Lembit Öpik: It is the judgment of the Liberal Democrats that a net return comparable to that from the national insurance change would be achieved by increasing tax. A certain amount of circumstantial evidence exists either way, and hon. Members can make their judgment about whom they agree with. I intuitively feel that a tax rise that puts a significant additional burden on the Secretary of State for Wales would not be regarded as unreasonable, given that the rest of us do not earn anything like £100,000 a year.

My hon. Friend the Member for Brecon and Radnorshire also rightly pointed out that if a pensioner earns more than £100,000, it is probably not unreasonable to expect them to pay a little more tax.

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With the extra money, we have an opportunity to make a difference to Welsh life and to the quality of health provision in Wales. I hope that we can support the Welsh Assembly in relevant ways that cut between Westminster and Cardiff to ensure that it gets the money, and that no weasel ways restrict that. Perhaps more importantly, we need to find creative ways of working together to achieve benefits in transport provision, health, education and so forth. In my judgment, the Liberal Democrat-led Government in Cardiff have been successful. [Hon. Members: ''Led?'']. At least morally.

Mr. Bryant: Will the hon. Gentleman be positive?

Lembit Öpik: I am being very positive about my party, thank you.

The Assembly shows that parties that work together towards outcomes, rather than party-hacking, can make a significant difference. The Budget gives us the opportunity to make a step-change improvement in the public services available in Wales. It would have been nice if that had happened five years ago, but it could not have occurred unless the Liberal Democrats had been swept to power in 1997—the chance for that will come again. In the meantime, it is good to see the Labour party accepting the early stages of a Liberal Democrat Budget. We can carry it on after 2006.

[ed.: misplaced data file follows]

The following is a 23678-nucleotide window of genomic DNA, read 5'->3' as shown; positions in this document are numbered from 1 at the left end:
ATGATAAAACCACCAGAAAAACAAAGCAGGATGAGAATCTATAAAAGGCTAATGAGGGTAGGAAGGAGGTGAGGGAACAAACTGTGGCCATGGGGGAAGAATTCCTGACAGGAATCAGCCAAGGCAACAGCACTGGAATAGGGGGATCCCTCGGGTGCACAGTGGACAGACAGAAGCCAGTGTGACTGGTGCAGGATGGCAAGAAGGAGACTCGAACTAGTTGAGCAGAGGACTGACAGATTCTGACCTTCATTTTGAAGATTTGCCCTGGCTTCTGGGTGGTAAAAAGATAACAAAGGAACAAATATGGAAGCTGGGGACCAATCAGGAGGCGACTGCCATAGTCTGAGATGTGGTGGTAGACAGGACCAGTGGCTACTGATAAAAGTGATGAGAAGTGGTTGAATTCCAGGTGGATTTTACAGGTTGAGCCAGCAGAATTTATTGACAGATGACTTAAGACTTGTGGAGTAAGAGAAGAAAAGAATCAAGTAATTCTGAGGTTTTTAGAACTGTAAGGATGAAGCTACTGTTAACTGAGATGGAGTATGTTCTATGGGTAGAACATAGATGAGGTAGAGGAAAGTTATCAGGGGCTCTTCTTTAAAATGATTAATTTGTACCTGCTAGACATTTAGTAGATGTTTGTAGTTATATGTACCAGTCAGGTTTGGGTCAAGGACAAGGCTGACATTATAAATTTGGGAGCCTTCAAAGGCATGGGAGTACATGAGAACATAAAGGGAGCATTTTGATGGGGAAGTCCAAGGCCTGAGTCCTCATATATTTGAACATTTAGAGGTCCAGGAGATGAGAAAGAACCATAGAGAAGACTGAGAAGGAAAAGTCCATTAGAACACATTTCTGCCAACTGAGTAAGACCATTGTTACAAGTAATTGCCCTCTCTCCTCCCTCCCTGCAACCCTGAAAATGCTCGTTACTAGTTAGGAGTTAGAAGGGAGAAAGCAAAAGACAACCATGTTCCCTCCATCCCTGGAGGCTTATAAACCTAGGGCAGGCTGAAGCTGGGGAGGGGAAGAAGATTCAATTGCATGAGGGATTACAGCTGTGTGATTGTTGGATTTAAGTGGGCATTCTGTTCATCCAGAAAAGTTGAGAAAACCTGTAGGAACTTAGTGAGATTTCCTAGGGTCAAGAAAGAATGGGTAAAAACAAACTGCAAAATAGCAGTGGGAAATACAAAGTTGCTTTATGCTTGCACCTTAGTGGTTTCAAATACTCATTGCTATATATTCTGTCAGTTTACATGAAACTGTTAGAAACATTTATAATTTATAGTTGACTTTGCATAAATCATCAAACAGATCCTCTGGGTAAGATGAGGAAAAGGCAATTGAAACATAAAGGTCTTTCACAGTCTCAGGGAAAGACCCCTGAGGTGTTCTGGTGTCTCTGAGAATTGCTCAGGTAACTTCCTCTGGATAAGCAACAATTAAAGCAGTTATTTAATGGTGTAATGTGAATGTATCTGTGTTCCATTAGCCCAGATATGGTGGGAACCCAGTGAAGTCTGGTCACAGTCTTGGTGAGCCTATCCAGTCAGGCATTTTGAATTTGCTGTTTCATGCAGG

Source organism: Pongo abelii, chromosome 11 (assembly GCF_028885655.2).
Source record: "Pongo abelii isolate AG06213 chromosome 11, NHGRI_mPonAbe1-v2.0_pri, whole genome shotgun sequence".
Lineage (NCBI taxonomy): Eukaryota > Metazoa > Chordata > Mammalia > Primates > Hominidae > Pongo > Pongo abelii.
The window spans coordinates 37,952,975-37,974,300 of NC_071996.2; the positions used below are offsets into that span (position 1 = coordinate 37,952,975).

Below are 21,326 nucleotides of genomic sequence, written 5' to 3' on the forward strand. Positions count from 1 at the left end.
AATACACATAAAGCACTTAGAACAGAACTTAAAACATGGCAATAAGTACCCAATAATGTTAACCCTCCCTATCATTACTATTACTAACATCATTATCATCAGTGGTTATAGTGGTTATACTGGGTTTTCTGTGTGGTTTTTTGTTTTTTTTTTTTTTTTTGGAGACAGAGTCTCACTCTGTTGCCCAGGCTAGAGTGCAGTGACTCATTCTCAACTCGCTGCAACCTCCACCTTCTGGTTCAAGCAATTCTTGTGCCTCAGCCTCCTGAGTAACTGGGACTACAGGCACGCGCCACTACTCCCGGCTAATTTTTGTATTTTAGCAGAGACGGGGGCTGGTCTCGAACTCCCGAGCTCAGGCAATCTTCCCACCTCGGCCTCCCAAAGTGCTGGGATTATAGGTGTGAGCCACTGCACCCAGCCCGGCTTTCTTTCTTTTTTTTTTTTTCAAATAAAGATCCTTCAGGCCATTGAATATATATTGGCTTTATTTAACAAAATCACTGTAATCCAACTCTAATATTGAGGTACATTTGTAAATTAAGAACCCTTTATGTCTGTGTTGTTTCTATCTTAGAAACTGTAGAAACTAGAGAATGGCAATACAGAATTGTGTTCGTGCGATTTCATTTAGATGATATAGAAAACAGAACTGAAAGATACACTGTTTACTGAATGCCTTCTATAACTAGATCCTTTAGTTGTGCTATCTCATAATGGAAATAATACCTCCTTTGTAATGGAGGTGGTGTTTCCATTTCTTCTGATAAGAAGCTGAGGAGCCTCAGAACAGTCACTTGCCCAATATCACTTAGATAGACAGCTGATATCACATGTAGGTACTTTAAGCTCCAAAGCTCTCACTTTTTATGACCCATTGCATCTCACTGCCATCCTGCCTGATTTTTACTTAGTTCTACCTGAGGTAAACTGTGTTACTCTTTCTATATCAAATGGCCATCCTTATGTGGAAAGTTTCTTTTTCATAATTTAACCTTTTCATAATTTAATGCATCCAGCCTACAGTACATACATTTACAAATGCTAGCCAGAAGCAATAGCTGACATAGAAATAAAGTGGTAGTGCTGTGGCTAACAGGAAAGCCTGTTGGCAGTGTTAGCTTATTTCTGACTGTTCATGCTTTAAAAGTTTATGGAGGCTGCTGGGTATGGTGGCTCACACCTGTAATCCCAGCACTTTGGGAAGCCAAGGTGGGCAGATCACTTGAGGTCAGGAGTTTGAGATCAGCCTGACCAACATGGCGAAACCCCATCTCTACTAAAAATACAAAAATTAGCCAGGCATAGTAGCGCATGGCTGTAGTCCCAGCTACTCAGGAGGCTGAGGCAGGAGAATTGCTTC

4.18 pm

Albert Owen (Ynys Môn): When the Chancellor gave his Budget statement last week, I was given special dispensation to be absent from the House so that I could attend the opening of a spring show by a manufacturing company in my constituency. In the past 15 to 20 years there have been few occasions on which a local company has been able to show confidence by holding such an event to sell its wares.

The company, Faun Municipal, is the second largest manufacturer of environmental waste trucks in the United Kingdom, and more than 50 per cent. of its work force is based in my constituency. My right hon. Friend the Secretary of State is right to quote the comments of the CBI in Wales about business confidence: that is exactly what the local business community told me, although that is not to discount the remaining problems of manufacturing, such as the strength of the pound, which several hon. Members have mentioned.

I have waited a long time for a Budget of this nature—a tax-and-spend Budget, not for the sake of it, but for the right reasons; a Budget that is progressive, fair and apt. I fully understand that in the first five years of the Labour Government there was a need to put the economy back on track and to lay strong foundations on which to build a fairer and more just society. I applaud the Chancellor's previous Budgets, which have aided my constituents greatly, particularly pensioners, low-income families and small businesses. The GMB union summed it up in its slogan about the Budget, ''Nice one Gordon! (Again)''.

I welcome the massive additional spending on the national health service, to which many have referred. I am pleased that the National Assembly or the Welsh